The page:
Max Payne 3 Review (PS3)
When Max Payne first came out, it was heavily praised for what it did. It wasn’t that it was a third person shooter with an anti hero at the helm – that had been done before; no, Max Payne brought some new mechanics into a genre that was desperately in need of something. The whole Bullet Time phenomenon in modern day games could be said to have begun with Max Payne (discounting the Matrix). Hell, they even had a name besides Bullet Time for what Max was able to do – the shootdodge. It was a silly made up union of two words, but that was exactly what it was – dodging while shooting (maybe more appropriately they should have called it slowmotionshootdodge), and it was beautiful. Now though, a long time has passed since that first game, and Rockstar who originally just published the games is now in the developers seat – so can Max Payne 3 hang with the third person shooters of today’s generation?
The first thing you will end up figuring out in Max Payne 3, is that there are absolutely no likeable characters in the game. In the first two games, Max wasn’t completely loveable, but you could feel for the guy – and Mona was at least partially decent. In the third game though, Max is literally a shell of his former self. Think Denzel Washington’s character from “Man on Fire” made into a video game, but without any redeeming qualities. Max is as low as a person can get – drinking so much every night that he vomits all over his room, taking more painkillers than should be humanly possible, and having nothing left to life for besides his job of being a bodyguard to some rich douche bags that redefine the term. Yep, Max isn’t very likeable – but he damn sure is pitiable.
Now, maybe you are like me and read the line about Rockstar developing this and gave a little shudder. I am pretty sure that everyone can agree that Rockstar creates some of the best stories in cinematic action games out there – that isn’t the issue; the problem that I was afraid of was the fact that Rockstar never seemed to fully grasp the shooting mechanics in shooting games, but that changes here. Even in Red Dead Redemption the aiming felt clunky at times, but here someone at Rockstar made everything finally click for them. In all honesty the combat in Max Payne 3 is by far the best in any Max Payne game, as well as the best in any Rockstar game. Now that isn’t to say there are some “quirks” you need to get used to. For one, when you kill the last enemy in an area you have the option to follow the kill bullet – only thing though is if you hold down the fire button, Max continues to unload on the person. Now this is amusing to see the first time, but it doesn’t really fit the theme of Max. He’s not a cold blooded killer – he just shoots people if the job depends on it. The resultant animation from holding down the trigger is something akin to the “Bloody Mess” perk from the Fallout games – eyeballs explode, grey matter goes everywhere; you get the idea.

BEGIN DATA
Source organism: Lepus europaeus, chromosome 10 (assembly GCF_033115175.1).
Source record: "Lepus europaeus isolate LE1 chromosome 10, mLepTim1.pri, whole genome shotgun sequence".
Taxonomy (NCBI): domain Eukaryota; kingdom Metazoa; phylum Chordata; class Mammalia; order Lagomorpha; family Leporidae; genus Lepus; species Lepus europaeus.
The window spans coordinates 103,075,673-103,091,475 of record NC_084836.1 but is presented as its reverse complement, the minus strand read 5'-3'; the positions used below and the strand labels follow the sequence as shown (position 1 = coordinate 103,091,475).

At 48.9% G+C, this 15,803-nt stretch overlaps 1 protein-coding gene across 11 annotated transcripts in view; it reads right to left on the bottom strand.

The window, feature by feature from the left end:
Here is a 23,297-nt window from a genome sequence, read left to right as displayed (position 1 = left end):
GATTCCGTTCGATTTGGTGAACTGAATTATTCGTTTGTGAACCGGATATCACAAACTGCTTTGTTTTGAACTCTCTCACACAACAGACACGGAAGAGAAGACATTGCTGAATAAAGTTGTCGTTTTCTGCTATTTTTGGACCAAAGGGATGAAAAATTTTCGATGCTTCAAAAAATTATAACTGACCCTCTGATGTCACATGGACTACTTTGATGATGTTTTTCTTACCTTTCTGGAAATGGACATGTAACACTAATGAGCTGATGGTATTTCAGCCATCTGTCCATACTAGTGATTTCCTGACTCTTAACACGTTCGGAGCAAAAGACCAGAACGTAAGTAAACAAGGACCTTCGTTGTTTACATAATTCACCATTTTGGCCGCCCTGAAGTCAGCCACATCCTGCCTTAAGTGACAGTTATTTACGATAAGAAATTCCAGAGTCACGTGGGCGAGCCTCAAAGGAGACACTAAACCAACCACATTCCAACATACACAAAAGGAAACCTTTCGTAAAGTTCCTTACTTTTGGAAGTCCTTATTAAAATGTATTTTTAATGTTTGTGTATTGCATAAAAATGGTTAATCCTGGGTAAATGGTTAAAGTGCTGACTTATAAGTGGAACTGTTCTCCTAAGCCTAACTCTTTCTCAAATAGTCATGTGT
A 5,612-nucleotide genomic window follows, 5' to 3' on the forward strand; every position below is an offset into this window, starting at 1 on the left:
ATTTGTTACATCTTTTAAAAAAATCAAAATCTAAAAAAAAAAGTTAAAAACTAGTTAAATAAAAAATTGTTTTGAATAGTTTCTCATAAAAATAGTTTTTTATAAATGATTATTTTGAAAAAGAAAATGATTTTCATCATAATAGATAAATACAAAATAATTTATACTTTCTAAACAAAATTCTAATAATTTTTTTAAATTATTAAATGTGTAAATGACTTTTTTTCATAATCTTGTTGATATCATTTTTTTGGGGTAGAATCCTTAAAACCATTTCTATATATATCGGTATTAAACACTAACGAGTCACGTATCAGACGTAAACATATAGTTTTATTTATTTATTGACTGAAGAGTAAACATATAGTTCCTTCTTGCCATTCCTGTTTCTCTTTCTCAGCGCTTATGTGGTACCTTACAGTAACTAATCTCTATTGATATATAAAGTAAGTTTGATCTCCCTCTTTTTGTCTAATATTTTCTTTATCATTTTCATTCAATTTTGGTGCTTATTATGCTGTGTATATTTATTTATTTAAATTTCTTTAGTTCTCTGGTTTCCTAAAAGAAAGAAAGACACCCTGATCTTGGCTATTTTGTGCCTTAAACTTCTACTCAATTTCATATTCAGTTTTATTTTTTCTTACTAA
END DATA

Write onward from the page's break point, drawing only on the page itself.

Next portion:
I suppose that is just something to see how sadistic you are though as it serves no other gameplay purpose – you’re not making sure the bad guy is any more dead; this isn’t a game where people come back to life as zombies as the Max Payne games have always stayed at least mostly grounded in reality. A big departure for the series is where the game takes place, While you spend a small amount of time in New York, the majority of the game is in Brazil (there are story elements that explain why). Now don’t let the location fool you, there is actually more variety in backgrounds than there have in Max Payne games before, especially because so much of the game takes place in the day. Yes, Max isn’t running around much at night anymore, which just shows more how Rockstar wants to put their own spin on Max’s tale. Another big change comes that this iteration of Max Payne ditches the “comic noir” of the prior two games, and has adapted fully into “game noir” or even “film noir“. While it might not be that much of a distinction to some, it is easy to see if you look for it.